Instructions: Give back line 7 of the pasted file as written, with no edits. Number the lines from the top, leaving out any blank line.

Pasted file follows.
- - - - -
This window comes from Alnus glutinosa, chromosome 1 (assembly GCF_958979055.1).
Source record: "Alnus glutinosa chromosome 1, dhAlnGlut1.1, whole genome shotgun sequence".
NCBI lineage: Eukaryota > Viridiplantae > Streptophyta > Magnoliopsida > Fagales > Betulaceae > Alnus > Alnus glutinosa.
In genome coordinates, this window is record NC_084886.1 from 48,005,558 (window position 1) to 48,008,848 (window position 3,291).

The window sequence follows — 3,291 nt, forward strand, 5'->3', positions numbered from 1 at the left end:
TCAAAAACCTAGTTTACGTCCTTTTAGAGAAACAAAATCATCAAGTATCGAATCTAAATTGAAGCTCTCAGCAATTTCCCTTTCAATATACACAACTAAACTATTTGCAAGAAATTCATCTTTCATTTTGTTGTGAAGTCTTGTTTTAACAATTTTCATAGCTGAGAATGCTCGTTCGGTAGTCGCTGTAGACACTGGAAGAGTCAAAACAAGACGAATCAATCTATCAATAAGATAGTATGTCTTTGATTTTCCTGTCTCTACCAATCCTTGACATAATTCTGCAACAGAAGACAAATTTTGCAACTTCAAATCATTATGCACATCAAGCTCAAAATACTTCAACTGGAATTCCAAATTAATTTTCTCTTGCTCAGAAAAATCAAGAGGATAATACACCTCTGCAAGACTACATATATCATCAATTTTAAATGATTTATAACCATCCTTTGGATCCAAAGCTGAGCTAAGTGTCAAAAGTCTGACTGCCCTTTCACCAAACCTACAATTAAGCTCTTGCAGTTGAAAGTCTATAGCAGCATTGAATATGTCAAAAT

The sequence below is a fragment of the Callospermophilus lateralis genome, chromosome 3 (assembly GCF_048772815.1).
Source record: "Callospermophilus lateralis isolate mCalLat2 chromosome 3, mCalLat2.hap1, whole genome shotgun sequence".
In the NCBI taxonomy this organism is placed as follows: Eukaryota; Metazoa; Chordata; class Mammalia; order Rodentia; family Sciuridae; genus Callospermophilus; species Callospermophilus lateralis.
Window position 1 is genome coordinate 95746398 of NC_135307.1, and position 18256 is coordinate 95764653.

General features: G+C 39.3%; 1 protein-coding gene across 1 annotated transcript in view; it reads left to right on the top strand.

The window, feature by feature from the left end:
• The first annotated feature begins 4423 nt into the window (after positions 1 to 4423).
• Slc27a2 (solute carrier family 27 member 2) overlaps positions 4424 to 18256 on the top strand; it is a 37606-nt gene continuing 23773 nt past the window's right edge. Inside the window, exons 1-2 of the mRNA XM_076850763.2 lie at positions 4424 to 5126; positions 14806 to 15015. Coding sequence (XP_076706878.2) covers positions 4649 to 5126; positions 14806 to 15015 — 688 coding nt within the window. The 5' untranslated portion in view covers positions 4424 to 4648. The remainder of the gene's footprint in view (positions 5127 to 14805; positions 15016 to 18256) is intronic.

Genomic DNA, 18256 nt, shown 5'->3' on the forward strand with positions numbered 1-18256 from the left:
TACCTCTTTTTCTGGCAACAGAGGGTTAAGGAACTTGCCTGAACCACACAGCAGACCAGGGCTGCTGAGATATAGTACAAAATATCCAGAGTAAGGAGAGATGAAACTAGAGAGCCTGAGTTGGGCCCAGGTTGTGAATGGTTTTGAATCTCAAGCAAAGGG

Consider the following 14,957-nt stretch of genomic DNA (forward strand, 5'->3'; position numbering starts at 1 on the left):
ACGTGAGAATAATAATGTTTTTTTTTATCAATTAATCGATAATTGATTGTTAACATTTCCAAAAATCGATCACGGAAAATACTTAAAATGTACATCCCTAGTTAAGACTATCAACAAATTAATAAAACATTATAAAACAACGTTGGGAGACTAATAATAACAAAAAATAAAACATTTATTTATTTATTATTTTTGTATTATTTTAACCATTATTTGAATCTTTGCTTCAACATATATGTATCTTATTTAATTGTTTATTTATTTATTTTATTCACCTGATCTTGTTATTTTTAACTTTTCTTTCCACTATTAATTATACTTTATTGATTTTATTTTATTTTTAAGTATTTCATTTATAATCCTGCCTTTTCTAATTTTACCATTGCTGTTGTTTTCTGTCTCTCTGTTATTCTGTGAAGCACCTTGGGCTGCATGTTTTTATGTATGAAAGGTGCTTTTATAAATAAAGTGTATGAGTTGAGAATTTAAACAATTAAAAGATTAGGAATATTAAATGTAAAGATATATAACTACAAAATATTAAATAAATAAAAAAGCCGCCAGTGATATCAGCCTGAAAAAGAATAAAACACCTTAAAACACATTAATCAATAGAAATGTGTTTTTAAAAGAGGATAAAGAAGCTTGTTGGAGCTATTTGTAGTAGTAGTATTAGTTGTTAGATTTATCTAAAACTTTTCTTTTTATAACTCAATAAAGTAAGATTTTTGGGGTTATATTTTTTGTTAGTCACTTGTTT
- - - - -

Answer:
The sequence below is a fragment of the Callospermophilus lateralis genome, chromosome 3 (assembly GCF_048772815.1).